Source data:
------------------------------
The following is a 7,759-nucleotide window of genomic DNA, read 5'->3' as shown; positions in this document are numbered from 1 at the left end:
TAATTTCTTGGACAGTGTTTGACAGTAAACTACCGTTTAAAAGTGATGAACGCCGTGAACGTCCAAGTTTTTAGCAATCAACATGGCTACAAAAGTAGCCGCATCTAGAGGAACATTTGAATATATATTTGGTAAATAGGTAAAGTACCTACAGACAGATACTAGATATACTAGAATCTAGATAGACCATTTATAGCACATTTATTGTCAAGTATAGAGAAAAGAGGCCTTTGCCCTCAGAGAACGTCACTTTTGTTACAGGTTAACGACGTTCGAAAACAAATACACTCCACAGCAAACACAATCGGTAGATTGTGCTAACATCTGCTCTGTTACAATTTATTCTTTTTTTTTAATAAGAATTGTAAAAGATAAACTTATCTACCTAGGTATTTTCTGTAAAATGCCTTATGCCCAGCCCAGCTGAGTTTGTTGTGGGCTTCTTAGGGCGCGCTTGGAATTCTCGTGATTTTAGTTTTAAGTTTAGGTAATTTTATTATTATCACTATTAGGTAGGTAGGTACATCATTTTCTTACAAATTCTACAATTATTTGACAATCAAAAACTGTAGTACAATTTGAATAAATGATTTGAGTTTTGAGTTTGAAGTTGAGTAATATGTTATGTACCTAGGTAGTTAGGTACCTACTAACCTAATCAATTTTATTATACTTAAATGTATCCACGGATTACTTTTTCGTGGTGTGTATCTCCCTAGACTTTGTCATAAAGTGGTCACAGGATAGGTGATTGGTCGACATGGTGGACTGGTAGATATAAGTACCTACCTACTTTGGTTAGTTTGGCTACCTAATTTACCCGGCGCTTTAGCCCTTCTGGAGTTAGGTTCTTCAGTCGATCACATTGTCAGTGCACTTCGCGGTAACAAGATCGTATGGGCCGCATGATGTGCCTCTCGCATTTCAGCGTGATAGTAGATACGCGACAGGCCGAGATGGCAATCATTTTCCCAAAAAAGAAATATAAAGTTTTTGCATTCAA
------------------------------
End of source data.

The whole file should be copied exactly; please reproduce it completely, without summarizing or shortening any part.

The following is a 7,759-nucleotide window of genomic DNA, read 5'->3' as shown; positions in this document are numbered from 1 at the left end:
TAATTTCTTGGACAGTGTTTGACAGTAAACTACCGTTTAAAAGTGATGAACGCCGTGAACGTCCAAGTTTTTAGCAATCAACATGGCTACAAAAGTAGCCGCATCTAGAGGAACATTTGAATATATATTTGGTAAATAGGTAAAGTACCTACAGACAGATACTAGATATACTAGAATCTAGATAGACCATTTATAGCACATTTATTGTCAAGTATAGAGAAAAGAGGCCTTTGCCCTCAGAGAACGTCACTTTTGTTACAGGTTAACGACGTTCGAAAACAAATACACTCCACAGCAAACACAATCGGTAGATTGTGCTAACATCTGCTCTGTTACAATTTATTCTTTTTTTTTAATAAGAATTGTAAAAGATAAACTTATCTACCTAGGTATTTTCTGTAAAATGCCTTATGCCCAGCCCAGCTGAGTTTGTTGTGGGCTTCTTAGGGCGCGCTTGGAATTCTCGTGATTTTAGTTTTAAGTTTAGGTAATTTTATTATTATCACTATTAGGTAGGTAGGTACATCATTTTCTTACAAATTCTACAATTATTTGACAATCAAAAACTGTAGTACAATTTGAATAAATGATTTGAGTTTTGAGTTTGAAGTTGAGTAATATGTTATGTACCTAGGTAGTTAGGTACCTACTAACCTAATCAATTTTATTATACTTAAATGTATCCACGGATTACTTTTTCGTGGTGTGTATCTCCCTAGACTTTGTCATAAAGTGGTCACAGGATAGGTGATTGGTCGACATGGTGGACTGGTAGATATAAGTACCTACCTACTTTGGTTAGTTTGGCTACCTAATTTACCCGGCGCTTTAGCCCTTCTGGAGTTAGGTTCTTCAGTCGATCACATTGTCAGTGCACTTCGCGGTAACAAGATCGTATGGGCCGCATGATGTGCCTCTCGCATTTCAGCGTGATAGTAGATACGCGACAGGCCGAGATGGCAATCATTTTCCCAAAAAAGAAATATAAAGTTTTTGCATTCAA